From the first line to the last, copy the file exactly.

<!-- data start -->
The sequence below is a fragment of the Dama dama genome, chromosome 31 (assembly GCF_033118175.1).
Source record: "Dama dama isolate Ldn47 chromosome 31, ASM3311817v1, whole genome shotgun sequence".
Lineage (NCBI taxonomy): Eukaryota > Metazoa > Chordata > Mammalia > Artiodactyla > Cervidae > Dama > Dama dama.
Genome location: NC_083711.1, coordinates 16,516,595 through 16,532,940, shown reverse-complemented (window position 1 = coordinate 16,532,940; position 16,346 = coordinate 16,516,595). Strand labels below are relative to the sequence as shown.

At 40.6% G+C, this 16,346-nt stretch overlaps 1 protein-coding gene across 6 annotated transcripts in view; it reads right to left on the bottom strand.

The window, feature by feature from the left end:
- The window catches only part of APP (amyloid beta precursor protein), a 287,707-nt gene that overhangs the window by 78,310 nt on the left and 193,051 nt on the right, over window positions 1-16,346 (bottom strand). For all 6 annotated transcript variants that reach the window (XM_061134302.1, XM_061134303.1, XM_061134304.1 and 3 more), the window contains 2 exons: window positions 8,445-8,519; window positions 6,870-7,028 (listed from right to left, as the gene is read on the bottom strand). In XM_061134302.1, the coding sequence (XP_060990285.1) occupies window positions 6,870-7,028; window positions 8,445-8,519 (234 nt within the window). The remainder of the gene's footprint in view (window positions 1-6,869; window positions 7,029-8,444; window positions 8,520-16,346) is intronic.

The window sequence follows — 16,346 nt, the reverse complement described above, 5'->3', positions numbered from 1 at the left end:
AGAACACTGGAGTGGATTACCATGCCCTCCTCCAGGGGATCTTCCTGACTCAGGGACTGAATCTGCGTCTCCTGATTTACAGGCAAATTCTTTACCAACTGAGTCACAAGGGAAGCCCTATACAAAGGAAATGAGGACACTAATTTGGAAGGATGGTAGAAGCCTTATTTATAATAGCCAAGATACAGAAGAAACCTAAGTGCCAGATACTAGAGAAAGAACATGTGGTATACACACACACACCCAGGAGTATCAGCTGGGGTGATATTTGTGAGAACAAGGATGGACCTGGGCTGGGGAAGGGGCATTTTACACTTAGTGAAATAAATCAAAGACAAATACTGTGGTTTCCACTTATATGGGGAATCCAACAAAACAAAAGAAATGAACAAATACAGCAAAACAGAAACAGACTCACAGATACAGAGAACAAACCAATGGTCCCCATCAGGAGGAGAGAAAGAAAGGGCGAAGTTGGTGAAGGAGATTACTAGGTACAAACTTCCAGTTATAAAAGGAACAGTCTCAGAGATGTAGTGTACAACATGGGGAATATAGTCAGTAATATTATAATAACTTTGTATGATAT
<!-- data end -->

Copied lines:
The sequence below is a fragment of the Dama dama genome, chromosome 31 (assembly GCF_033118175.1).
Source record: "Dama dama isolate Ldn47 chromosome 31, ASM3311817v1, whole genome shotgun sequence".
Lineage (NCBI taxonomy): Eukaryota > Metazoa > Chordata > Mammalia > Artiodactyla > Cervidae > Dama > Dama dama.
Genome location: NC_083711.1, coordinates 16,516,595 through 16,532,940, shown reverse-complemented (window position 1 = coordinate 16,532,940; position 16,346 = coordinate 16,516,595). Strand labels below are relative to the sequence as shown.

At 40.6% G+C, this 16,346-nt stretch overlaps 1 protein-coding gene across 6 annotated transcripts in view; it reads right to left on the bottom strand.

The window, feature by feature from the left end:
- The window catches only part of APP (amyloid beta precursor protein), a 287,707-nt gene that overhangs the window by 78,310 nt on the left and 193,051 nt on the right, over window positions 1-16,346 (bottom strand). For all 6 annotated transcript variants that reach the window (XM_061134302.1, XM_061134303.1, XM_061134304.1 and 3 more), the window contains 2 exons: window positions 8,445-8,519; window positions 6,870-7,028 (listed from right to left, as the gene is read on the bottom strand). In XM_061134302.1, the coding sequence (XP_060990285.1) occupies window positions 6,870-7,028; window positions 8,445-8,519 (234 nt within the window). The remainder of the gene's footprint in view (window positions 1-6,869; window positions 7,029-8,444; window positions 8,520-16,346) is intronic.

The window sequence follows — 16,346 nt, the reverse complement described above, 5'->3', positions numbered from 1 at the left end:
AGAACACTGGAGTGGATTACCATGCCCTCCTCCAGGGGATCTTCCTGACTCAGGGACTGAATCTGCGTCTCCTGATTTACAGGCAAATTCTTTACCAACTGAGTCACAAGGGAAGCCCTATACAAAGGAAATGAGGACACTAATTTGGAAGGATGGTAGAAGCCTTATTTATAATAGCCAAGATACAGAAGAAACCTAAGTGCCAGATACTAGAGAAAGAACATGTGGTATACACACACACACCCAGGAGTATCAGCTGGGGTGATATTTGTGAGAACAAGGATGGACCTGGGCTGGGGAAGGGGCATTTTACACTTAGTGAAATAAATCAAAGACAAATACTGTGGTTTCCACTTATATGGGGAATCCAACAAAACAAAAGAAATGAACAAATACAGCAAAACAGAAACAGACTCACAGATACAGAGAACAAACCAATGGTCCCCATCAGGAGGAGAGAAAGAAAGGGCGAAGTTGGTGAAGGAGATTACTAGGTACAAACTTCCAGTTATAAAAGGAACAGTCTCAGAGATGTAGTGTACAACATGGGGAATATAGTCAGTAATATTATAATAACTTTGTATGATAT